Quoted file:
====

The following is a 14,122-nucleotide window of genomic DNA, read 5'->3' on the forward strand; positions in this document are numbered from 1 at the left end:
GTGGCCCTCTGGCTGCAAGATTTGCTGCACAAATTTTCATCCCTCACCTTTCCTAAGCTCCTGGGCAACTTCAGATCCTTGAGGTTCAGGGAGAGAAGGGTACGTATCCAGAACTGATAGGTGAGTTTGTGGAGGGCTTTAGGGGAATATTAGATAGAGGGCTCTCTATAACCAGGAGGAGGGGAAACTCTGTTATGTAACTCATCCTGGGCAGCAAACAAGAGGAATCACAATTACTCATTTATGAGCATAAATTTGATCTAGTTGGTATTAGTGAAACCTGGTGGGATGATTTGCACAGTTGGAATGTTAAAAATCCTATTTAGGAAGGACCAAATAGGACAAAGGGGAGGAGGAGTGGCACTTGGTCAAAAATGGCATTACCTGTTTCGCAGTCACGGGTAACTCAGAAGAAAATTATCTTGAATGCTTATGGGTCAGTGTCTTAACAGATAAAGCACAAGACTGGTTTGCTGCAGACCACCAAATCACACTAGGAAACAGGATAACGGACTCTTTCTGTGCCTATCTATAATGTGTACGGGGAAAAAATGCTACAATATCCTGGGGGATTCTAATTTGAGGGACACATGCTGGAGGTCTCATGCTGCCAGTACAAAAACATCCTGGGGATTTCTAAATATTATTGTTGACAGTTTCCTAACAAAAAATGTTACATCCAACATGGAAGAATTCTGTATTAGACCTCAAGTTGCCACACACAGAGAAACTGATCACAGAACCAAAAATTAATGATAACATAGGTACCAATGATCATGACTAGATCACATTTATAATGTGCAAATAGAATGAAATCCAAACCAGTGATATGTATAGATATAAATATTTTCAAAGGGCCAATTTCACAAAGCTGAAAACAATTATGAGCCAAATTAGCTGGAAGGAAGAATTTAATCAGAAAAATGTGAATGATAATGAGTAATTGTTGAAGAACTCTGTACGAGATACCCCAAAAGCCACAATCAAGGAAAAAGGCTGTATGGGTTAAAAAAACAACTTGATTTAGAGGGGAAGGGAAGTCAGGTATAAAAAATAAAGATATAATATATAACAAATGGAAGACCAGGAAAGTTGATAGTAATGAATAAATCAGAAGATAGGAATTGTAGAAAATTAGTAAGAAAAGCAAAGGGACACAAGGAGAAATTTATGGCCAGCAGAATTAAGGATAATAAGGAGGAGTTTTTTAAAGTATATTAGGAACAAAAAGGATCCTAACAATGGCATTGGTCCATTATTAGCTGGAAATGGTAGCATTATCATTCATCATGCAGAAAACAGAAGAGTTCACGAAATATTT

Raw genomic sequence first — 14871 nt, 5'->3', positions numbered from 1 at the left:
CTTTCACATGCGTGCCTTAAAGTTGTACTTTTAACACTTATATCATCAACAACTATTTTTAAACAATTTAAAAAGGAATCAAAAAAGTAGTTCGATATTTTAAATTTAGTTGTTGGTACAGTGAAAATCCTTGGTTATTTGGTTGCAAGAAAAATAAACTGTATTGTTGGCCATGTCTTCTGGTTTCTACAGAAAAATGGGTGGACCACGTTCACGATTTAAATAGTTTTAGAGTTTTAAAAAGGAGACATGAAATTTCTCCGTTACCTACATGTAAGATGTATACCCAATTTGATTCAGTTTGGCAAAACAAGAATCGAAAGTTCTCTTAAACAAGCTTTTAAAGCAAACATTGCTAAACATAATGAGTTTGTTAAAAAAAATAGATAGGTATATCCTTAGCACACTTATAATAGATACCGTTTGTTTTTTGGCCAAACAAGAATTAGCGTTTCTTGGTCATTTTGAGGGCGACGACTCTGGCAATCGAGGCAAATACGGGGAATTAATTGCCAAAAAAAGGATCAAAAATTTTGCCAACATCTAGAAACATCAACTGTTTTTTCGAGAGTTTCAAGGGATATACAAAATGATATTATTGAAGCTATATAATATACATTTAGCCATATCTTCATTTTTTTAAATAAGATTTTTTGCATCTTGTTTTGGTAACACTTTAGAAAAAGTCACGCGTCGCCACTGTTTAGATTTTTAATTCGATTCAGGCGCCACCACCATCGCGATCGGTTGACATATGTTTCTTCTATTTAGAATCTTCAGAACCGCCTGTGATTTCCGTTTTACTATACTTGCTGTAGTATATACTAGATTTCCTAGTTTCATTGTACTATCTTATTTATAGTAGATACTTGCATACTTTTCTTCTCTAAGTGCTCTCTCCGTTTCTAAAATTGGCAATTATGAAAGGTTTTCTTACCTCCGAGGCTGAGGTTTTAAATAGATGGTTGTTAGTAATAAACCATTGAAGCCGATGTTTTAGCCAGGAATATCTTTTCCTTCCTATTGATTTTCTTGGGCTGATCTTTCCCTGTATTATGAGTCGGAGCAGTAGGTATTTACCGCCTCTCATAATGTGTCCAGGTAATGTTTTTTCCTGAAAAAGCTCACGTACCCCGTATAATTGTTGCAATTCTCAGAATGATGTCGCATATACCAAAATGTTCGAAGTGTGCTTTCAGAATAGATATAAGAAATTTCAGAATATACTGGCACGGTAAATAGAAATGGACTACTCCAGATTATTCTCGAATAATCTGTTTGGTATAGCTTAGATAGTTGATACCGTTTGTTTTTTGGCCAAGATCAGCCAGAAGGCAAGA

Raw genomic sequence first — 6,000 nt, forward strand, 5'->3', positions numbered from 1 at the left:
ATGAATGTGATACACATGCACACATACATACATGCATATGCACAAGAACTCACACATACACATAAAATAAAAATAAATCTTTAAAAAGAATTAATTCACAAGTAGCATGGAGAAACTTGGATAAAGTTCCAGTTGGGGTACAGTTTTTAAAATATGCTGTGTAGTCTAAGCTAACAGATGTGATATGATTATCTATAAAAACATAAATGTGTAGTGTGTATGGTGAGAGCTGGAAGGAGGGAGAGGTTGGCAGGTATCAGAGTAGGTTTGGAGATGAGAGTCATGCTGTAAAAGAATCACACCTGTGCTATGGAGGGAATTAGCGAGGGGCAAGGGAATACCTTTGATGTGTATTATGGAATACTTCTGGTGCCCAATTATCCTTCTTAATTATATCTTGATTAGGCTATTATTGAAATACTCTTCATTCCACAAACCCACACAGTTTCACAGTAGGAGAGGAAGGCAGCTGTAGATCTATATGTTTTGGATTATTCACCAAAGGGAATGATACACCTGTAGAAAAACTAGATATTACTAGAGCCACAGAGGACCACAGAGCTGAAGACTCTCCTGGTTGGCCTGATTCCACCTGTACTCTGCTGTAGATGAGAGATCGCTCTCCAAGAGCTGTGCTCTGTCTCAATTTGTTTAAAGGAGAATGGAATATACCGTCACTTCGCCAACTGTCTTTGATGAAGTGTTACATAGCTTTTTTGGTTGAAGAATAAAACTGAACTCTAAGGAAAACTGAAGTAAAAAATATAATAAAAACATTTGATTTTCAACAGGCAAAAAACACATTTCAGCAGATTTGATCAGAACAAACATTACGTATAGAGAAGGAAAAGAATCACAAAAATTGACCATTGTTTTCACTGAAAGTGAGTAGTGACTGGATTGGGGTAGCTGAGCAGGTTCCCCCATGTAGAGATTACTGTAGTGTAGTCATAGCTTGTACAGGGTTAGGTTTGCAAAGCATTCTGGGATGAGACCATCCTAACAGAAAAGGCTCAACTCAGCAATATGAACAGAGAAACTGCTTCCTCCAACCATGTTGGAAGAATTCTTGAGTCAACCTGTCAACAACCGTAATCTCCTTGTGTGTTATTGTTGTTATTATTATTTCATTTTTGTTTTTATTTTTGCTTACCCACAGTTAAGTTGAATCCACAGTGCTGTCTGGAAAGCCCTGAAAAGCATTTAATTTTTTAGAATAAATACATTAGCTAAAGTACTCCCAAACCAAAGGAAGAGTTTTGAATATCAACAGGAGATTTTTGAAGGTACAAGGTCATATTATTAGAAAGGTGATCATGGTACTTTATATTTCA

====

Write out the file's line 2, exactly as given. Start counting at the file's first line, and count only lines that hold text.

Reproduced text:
GTGGCCCTCTGGCTGCAAGATTTGCTGCACAAATTTTCATCCCTCACCTTTCCTAAGCTCCTGGGCAACTTCAGATCCTTGAGGTTCAGGGAGAGAAGGGTACGTATCCAGAACTGATAGGTGAGTTTGTGGAGGGCTTTAGGGGAATATTAGATAGAGGGCTCTCTATAACCAGGAGGAGGGGAAACTCTGTTATGTAACTCATCCTGGGCAGCAAACAAGAGGAATCACAATTACTCATTTATGAGCATAAATTTGATCTAGTTGGTATTAGTGAAACCTGGTGGGATGATTTGCACAGTTGGAATGTTAAAAATCCTATTTAGGAAGGACCAAATAGGACAAAGGGGAGGAGGAGTGGCACTTGGTCAAAAATGGCATTACCTGTTTCGCAGTCACGGGTAACTCAGAAGAAAATTATCTTGAATGCTTATGGGTCAGTGTCTTAACAGATAAAGCACAAGACTGGTTTGCTGCAGACCACCAAATCACACTAGGAAACAGGATAACGGACTCTTTCTGTGCCTATCTATAATGTGTACGGGGAAAAAATGCTACAATATCCTGGGGGATTCTAATTTGAGGGACACATGCTGGAGGTCTCATGCTGCCAGTACAAAAACATCCTGGGGATTTCTAAATATTATTGTTGACAGTTTCCTAACAAAAAATGTTACATCCAACATGGAAGAATTCTGTATTAGACCTCAAGTTGCCACACACAGAGAAACTGATCACAGAACCAAAAATTAATGATAACATAGGTACCAATGATCATGACTAGATCACATTTATAATGTGCAAATAGAATGAAATCCAAACCAGTGATATGTATAGATATAAATATTTTCAAAGGGCCAATTTCACAAAGCTGAAAACAATTATGAGCCAAATTAGCTGGAAGGAAGAATTTAATCAGAAAAATGTGAATGATAATGAGTAATTGTTGAAGAACTCTGTACGAGATACCCCAAAAGCCACAATCAAGGAAAAAGGCTGTATGGGTTAAAAAAACAACTTGATTTAGAGGGGAAGGGAAGTCAGGTATAAAAAATAAAGATATAATATATAACAAATGGAAGACCAGGAAAGTTGATAGTAATGAATAAATCAGAAGATAGGAATTGTAGAAAATTAGTAAGAAAAGCAAAGGGACACAAGGAGAAATTTATGGCCAGCAGAATTAAGGATAATAAGGAGGAGTTTTTTAAAGTATATTAGGAACAAAAAGGATCCTAACAATGGCATTGGTCCATTATTAGCTGGAAATGGTAGCATTATCATTCATCATGCAGAAAACAGAAGAGTTCACGAAATATTT